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Coyote Blue: A Novel

Christopher Moore

From master of subversive humor Christopher Moore comes a quirky, irreverent novel of love, myth, metaphysics, outlaw biking, angst, and outrageous redemption.

As a boy, he was Samson Hunts Alone -- until a deadly misunderstanding with the law forced him to flee the Crow reservation at age fifteen. Today he is Samuel Hunter, a successful Santa Barbara insurance salesman with a Mercedes, a condo, and a hollow, invented life. Then one day, destiny offers him the dangerous gift of love -- in the exquisite form of Calliope Kincaid -- and a curse in the unheralded appearance of an ancient god by the name of Coyote. Coyote, the trickster, has arrived to reawaken the mystical storyteller within Sam... and to seriously screw up his existence in the process.

Expecting Someone Taller

Tom Holt

All Malcolm Fisher did was run over a badger. Unfortunately the badger turned out to be Ingolf, last of the giants. With his dying breath he reluctantly gave Malcolm two gifts of power and made him ruler of the world.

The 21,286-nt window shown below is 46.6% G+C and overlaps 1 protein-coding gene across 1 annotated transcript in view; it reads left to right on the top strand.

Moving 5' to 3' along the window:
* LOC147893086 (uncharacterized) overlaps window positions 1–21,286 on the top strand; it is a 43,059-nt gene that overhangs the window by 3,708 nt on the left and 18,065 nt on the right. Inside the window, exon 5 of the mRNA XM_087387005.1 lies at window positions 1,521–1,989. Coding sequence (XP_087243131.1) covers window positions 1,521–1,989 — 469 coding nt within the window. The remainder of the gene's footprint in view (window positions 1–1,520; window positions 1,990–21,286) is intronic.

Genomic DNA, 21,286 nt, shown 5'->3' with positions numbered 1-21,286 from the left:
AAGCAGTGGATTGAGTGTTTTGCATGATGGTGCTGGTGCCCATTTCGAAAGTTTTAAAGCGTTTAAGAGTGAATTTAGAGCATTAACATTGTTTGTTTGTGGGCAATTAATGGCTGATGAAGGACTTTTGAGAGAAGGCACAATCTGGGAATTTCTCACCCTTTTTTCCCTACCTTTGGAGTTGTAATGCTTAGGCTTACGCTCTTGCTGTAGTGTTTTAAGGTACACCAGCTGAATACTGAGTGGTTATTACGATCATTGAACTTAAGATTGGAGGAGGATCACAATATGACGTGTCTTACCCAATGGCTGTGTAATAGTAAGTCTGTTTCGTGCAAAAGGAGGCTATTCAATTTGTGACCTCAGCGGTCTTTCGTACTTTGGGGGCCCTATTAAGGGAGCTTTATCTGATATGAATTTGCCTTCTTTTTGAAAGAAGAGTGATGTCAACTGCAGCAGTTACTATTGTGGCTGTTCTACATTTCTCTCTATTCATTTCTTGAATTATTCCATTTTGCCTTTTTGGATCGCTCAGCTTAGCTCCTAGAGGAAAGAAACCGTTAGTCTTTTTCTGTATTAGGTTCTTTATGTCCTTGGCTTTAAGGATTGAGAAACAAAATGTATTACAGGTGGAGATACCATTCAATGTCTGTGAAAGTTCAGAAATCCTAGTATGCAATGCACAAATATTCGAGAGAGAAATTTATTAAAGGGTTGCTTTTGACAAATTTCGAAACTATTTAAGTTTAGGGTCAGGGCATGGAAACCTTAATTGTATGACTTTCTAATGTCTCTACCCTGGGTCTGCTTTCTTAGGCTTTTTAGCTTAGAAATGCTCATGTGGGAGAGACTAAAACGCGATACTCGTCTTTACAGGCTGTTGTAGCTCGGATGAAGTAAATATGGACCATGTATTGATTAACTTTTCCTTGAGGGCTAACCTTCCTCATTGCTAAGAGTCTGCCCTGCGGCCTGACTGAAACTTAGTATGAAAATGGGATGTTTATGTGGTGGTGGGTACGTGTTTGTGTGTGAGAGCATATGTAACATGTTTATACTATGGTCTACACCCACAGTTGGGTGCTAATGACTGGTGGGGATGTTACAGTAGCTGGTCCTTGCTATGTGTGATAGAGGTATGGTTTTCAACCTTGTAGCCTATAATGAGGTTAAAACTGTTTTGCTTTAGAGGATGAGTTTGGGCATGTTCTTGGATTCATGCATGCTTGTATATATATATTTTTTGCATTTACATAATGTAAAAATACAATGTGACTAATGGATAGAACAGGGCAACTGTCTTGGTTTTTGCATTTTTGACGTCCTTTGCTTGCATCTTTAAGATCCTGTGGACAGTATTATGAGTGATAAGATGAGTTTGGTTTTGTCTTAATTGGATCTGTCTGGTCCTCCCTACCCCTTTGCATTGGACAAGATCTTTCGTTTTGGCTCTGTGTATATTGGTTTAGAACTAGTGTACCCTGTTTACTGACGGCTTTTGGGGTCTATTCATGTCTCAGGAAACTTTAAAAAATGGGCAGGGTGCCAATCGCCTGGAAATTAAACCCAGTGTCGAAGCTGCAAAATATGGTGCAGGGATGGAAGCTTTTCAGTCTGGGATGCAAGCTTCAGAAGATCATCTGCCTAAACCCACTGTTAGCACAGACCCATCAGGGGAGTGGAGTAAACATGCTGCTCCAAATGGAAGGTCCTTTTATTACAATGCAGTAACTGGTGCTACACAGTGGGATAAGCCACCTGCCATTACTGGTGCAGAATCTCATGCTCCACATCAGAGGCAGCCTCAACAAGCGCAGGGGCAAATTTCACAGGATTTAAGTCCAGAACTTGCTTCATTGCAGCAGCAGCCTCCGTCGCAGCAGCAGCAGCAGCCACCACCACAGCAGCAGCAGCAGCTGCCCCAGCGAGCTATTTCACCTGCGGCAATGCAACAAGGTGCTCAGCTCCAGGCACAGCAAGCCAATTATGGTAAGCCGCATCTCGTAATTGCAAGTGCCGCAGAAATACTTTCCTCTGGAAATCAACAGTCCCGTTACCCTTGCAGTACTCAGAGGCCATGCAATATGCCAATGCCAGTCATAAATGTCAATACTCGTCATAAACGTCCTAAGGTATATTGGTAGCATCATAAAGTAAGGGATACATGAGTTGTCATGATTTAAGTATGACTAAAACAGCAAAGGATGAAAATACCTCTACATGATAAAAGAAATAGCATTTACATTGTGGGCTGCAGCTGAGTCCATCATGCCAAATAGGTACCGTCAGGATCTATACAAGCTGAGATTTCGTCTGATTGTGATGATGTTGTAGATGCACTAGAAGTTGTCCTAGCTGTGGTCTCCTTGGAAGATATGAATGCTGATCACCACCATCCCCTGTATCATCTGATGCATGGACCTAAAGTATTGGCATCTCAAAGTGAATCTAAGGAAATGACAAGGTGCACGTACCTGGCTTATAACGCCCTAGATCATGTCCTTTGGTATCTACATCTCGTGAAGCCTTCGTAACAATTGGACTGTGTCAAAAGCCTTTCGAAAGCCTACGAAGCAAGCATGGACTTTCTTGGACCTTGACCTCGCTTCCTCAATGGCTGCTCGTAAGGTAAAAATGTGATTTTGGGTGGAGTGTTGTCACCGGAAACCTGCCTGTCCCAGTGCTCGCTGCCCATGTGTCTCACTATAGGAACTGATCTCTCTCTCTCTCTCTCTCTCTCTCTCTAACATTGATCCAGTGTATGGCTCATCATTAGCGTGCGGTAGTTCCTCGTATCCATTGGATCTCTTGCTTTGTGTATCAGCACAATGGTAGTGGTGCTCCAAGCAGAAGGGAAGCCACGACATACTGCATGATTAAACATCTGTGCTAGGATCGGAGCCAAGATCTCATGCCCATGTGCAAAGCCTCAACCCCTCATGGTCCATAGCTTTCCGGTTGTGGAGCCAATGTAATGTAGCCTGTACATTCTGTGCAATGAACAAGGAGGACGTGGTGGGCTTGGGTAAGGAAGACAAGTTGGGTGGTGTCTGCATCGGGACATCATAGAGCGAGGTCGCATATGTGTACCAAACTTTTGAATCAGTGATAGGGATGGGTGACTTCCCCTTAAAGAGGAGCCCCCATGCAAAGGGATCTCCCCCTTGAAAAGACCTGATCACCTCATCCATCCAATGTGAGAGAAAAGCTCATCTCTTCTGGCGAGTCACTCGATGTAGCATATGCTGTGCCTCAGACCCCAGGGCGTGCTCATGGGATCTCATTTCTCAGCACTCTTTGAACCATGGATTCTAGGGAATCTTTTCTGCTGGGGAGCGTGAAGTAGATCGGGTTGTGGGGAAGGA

Towing Jehovah

The Godhead Trilogy: Book 1

James Morrow

God is dead. "Died and fell into the sea." That's what Raphael, a despondent angel with luminous white wings and a blinking halo, tells Anthony Van Horne on his fiftieth birthday.

Soon Van Horne is charged with captaining the supertanker Carpo Valparaiso (flying the colors of the Vatican) as it tows the two-mile-long corpse through the Atlantic toward the Arctic, in order to preserve Hime from sharks and decomposition. Van Horne must also contend with ecological guilt, a militant girlfriend, an estranged father, sabotage both natural and spiritual, a crew on (and sometimes past) the brink of mutiny, and greedy huksters of oil, condoms, and doubtful ideas.

As he rings his wild, Vonnegutian changes on everything from male chauvinism to the Catholic Church, James Morrow once again proves himeself to be one of the premier satirists of our time while still managing to capture some of the beauty and sorrow of the world. With Towing Jehova, the Denver Post declared, Morrow "solidifies his position as Christianity's Salman Rushdie, only funnier and more sacrilegious."